Boris Becker: my money is on Andy Murray to win Australian Open final against Novak Djokovic
I believe more strongly than ever that Andy Murray can be a multiple grand slam champion.
The most significant change in the entire men’s game over the past 18 months has been Murray’s improvement and development, as we saw in his brilliant Australian Open semi-final victory over Roger Federer on Friday.
This is why I predict he will win his final in Melbourne against Novak Djokovic on Sunday.
I expect it to be a similar type of match to the US Open final, a nail-biter over four or five sets, but deep down he knows he has what it takes to beat the defending champion.
The margins are narrow: I would rate Murray’s chances as 51 to 49 in his favour. But you can tell that he is operating on a different level to previous years, and that working with Ivan Lendl has made the critical difference.
At 25, he is the same age as Djokovic – there are only seven days separating them – and my guess is that these two boys will win lots of grand slam trophies between them over the next three years.
Murray is a changed man since the London Olympics. He is a different personality on court having beaten Roger Federer in straight sets at Wimbledon to win the gold medal, which has finally unlocked his self-belief.
Losing in those four slam finals must have seriously demoralised him, but he has come through it now. Winning a slam is such a wonderful feeling, and he wants to experience it again.
He knows that the window for adding more slams to his collection is the present, not three or four years’ time. He is desperate to seize his moment.
Physically, Murray and Djokovic are very evenly matched. The way that Djokovic moves on a hard court is mind-boggling: he defines what you can and cannot do by his sliding, and by the strain he puts on his legs just trying to reach the ball.
But Murray’s mental approach to the game now, and the way he prepares tactically, could be the decisive factor. He has won his first grand slam, so the confidence is there for him to know and to understand at the deepest level that he is good enough to win another slam or more.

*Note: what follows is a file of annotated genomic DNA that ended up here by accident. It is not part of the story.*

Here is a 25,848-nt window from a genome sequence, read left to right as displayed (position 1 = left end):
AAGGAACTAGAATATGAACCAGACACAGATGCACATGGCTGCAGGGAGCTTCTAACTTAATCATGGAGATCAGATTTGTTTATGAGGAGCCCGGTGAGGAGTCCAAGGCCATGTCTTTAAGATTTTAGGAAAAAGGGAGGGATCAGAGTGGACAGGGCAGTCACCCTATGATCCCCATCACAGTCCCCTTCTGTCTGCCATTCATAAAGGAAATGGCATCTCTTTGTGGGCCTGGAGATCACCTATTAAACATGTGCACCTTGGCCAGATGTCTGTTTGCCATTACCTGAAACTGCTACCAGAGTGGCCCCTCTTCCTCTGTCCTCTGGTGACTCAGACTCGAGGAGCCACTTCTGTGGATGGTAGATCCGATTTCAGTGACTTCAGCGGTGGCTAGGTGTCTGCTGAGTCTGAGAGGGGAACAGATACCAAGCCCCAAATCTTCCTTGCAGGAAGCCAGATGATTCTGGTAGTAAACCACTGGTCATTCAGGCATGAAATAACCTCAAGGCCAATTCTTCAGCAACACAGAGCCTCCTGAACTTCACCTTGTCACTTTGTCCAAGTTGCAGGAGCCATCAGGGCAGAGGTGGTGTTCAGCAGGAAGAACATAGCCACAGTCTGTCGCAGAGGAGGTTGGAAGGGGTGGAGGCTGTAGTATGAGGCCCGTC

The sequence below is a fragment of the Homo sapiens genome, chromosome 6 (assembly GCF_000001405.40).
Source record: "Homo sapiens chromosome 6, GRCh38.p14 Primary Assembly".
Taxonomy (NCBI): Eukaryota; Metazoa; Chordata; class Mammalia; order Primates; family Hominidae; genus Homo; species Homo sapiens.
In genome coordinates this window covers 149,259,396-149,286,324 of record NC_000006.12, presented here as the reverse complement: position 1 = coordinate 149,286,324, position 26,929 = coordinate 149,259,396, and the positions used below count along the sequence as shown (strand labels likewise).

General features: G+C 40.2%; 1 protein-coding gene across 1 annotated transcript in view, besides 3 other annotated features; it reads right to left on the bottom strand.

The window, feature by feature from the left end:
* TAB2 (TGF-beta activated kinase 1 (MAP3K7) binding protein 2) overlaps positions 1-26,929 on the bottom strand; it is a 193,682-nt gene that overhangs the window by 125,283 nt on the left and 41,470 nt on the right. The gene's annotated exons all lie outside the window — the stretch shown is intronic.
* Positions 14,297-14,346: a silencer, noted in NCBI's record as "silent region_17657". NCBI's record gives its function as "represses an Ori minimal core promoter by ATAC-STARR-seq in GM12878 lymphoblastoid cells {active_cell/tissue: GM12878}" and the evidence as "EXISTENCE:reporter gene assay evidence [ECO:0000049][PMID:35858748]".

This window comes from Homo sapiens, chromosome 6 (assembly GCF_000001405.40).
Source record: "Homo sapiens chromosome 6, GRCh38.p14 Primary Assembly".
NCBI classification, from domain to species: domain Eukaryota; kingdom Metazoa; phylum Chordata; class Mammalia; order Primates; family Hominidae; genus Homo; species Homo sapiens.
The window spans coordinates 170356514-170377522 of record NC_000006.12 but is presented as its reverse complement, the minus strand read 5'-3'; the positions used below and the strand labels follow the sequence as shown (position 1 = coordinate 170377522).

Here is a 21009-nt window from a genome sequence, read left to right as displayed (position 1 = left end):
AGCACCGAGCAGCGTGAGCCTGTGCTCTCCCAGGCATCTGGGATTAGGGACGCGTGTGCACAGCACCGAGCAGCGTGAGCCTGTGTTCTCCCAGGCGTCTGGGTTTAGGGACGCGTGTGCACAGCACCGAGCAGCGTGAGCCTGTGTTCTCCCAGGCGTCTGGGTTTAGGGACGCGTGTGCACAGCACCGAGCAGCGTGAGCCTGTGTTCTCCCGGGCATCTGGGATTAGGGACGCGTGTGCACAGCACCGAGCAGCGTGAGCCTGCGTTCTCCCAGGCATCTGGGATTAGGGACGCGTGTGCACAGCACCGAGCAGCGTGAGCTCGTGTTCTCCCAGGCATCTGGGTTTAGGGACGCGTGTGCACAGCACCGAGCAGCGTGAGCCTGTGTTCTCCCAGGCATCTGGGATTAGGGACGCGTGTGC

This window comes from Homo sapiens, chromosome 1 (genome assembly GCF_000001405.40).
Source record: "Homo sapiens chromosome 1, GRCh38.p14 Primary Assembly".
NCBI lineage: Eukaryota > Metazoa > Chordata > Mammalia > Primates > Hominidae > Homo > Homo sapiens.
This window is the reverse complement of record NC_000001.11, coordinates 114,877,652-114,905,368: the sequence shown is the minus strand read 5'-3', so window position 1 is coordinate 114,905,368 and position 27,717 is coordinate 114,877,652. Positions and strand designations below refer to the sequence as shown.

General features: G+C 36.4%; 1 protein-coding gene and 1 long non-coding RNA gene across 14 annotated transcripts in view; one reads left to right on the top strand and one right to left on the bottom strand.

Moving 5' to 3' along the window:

Murray was always extremely fit, but the weakness in his early years on tour was his endurance: he was constantly cramping in the long five-set matches.
With his different training habits, and his off-season winter sessions in Miami, he has made incredible progress in this area. Now it seems that the longer the match goes, the better it is for Murray.
The complication on Sunday is that the more of a marathon it is, the better it becomes for Djokovic, too. There is a clear reason why these two are at the top of the men’s game.
In terms of rankings, Murray might still be third behind Federer, but I have been predicting since last summer that these two would be dominating men’s tennis for the next 2˝ years at least. That is exactly what is happening.
Djokovic is very popular with the Australian crowd: after all, he has won here three times before and is coming off a sequence of 20 straight victories.
He was part of one of the best matches of all time in last year’s final against Rafael Nadal, so he is full of confidence – the king of Melbourne, if you like. But there is one guy he still does not like to play, and he is called Murray.
For Murray, that first slam success in New York, which he achieved against Djokovic in a fantastic five-setter, gives him an important feelgood factor. Be in no doubt that it will have an effect on this final.
While Djokovic had that incredible five-hour match against Stanislas Wawrinka in the fourth round, he recovered very impressively in his wins over Tomas Berdych and David Ferrer, and sometimes you need that type of five-setter to get yourself going in a grand slam.
From Murray’s point of view, it is not an issue that no man has ever won his second slam title in the tournament directly after his first. He has been in so many finals and semi-finals that he is not the new kid on the block any more. He suffered in this type of environment for many years, which is why he broke through.
Murray knew that, eventually, all those years of frustration would be over. He will be ready for this showdown, but he has to make sure that he controls the centre of the court. If he lets Djokovic dictate, he will be doing a lot of running and he will probably lose.
The moment he becomes passive is the moment his opponent grows stronger. We saw how, when he was serving for the match against Federer, he became a little passive. It is still a flaw in his armoury and he cannot afford for it to show against Djokovic.
But Murray will not need any reminding that he is playing against the world No 1, a five-time grand slam champion. Crucially, he also knows that he is playing the same man whom he beat in his last major final.
This is why I still say he will win. This is his time